Air plants in small containers sit on widow box

airplant_bonsai_shu_drawing_windowbench_home

窓際においたベンチの上の小さな植木鉢の中で、エアプラントが元気そうです。右は、手仕事屋久家でぼくが作った盆栽の植木鉢です。左は、衆生の猫の絵です。

Easy to move around, the tiny scale of air plants are a perfect fit for a Tokyo apartment. I made the bonsai pots on the right at Kuge Crafts. The cat drawing on the left is by Shu.

airplant_shu_drawing_home

Flood gate on Shibaura canal near Hinode

逆さまの魚の絵が水門を飾っています。日の出の芝浦運河で。

By day, Tokyo’s waterfront is often underwhelming visually: a mix of port shipping, older buildings that routinely turned their backs to what used to be polluted water, and new luxury high rises. By night, the water sparkles, and the city is far more seductive.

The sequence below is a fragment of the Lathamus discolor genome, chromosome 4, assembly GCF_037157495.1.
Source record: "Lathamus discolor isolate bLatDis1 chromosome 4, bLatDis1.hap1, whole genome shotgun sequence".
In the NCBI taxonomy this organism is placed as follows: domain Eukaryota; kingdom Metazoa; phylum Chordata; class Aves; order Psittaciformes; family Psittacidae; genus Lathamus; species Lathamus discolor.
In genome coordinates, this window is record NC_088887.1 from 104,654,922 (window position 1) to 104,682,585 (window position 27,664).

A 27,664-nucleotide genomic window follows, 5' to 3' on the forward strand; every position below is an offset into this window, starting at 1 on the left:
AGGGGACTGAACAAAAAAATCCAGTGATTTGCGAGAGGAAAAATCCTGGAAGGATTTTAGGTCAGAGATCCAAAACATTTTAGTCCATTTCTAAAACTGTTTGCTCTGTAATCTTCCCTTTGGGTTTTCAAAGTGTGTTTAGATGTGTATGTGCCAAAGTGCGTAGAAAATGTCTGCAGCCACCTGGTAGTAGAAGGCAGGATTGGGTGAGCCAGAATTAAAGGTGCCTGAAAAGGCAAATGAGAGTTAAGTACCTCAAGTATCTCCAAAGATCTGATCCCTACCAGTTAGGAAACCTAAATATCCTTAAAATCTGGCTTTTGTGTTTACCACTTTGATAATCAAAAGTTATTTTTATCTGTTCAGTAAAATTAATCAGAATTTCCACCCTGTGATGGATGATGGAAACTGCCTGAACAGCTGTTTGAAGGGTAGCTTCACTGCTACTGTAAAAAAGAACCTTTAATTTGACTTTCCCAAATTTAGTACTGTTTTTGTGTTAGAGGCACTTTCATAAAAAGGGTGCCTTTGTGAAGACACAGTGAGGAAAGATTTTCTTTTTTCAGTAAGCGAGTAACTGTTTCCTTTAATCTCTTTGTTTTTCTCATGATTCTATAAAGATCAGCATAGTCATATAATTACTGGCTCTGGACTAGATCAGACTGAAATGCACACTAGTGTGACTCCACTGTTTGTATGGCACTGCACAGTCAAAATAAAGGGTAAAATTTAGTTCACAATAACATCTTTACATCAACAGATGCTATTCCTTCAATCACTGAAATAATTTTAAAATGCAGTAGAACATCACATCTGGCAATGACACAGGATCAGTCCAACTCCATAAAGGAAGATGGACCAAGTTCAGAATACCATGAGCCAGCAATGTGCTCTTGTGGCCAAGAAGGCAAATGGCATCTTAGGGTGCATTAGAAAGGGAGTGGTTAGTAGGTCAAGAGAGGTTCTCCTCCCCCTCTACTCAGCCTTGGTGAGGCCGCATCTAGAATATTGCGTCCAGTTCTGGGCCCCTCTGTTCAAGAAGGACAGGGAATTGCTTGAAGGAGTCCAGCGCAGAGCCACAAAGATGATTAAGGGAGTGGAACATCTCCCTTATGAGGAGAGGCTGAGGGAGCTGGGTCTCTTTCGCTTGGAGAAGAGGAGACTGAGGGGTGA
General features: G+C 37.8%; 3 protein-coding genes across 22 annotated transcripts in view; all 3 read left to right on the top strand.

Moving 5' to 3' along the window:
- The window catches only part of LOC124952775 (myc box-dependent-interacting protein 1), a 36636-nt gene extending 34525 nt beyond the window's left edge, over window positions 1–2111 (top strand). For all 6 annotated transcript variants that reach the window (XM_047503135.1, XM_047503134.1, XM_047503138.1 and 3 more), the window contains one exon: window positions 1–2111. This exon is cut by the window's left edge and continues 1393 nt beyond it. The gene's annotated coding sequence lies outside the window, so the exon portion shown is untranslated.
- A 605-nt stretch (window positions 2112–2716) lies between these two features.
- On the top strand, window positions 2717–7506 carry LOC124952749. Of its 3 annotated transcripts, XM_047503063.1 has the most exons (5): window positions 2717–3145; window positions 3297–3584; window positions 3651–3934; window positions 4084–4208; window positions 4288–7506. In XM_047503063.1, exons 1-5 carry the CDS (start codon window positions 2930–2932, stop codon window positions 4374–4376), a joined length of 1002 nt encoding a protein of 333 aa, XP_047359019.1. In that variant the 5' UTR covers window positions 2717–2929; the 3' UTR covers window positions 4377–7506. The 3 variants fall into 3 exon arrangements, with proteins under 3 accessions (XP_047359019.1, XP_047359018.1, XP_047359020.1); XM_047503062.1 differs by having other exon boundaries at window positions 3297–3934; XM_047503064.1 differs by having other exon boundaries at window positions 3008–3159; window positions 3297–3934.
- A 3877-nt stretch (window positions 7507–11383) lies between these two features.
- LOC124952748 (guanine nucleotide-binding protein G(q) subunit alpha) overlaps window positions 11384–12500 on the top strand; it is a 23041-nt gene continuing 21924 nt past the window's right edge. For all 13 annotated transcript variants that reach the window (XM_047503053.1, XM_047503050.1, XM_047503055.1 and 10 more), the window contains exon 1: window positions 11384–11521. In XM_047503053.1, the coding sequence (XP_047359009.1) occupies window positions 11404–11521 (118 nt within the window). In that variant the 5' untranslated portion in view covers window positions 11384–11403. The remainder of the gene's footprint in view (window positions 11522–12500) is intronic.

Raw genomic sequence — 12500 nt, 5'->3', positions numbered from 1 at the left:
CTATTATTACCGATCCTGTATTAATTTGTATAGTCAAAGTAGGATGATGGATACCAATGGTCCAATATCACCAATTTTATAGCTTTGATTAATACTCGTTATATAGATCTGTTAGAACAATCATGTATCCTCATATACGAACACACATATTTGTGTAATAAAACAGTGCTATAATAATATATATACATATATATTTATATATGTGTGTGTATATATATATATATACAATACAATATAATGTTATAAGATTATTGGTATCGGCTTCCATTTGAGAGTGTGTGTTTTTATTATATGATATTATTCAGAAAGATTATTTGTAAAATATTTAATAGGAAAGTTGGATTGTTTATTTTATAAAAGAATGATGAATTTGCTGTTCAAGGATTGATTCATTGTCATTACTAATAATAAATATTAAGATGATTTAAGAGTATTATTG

I love how this flood gate on the Shibaura canal has a giant cartoon fish. When the gate is lowered, the painted fish descends to join the real fish in the canal. I wonder why his heading is facing up. Maybe he doesn’t want to leave the city’s bright lights just yet.

English artist Simon Parish sent me his lovely drawings of Tokyo potted plant gardens

サイモン・パリッシュというイギリスのアーチストから、東京の植木鉢の庭の絵をいただきました。二十年前に東京に住んでいたそうですが、今でも東京の感じをよく覚えているんですね。

I was pleasantly surprised to hear from English artist Simon Parish, who shared with me (and my readers) his drawings of Tokyo potted plant gardens. I love his compositions, the contrast between the line drawings and the (hand-colored?) plants and pots, the mix of cultivated and semi-wild urban vegetation.

Simon explained that he lived in Tokyo about 20 years ago. I am super impressed with his current art work, and feels it evokes the types of Tokyo city gardens that this blog celebrates. Maybe, garden-wise, Tokyo does not change so much over the decades or even centuries.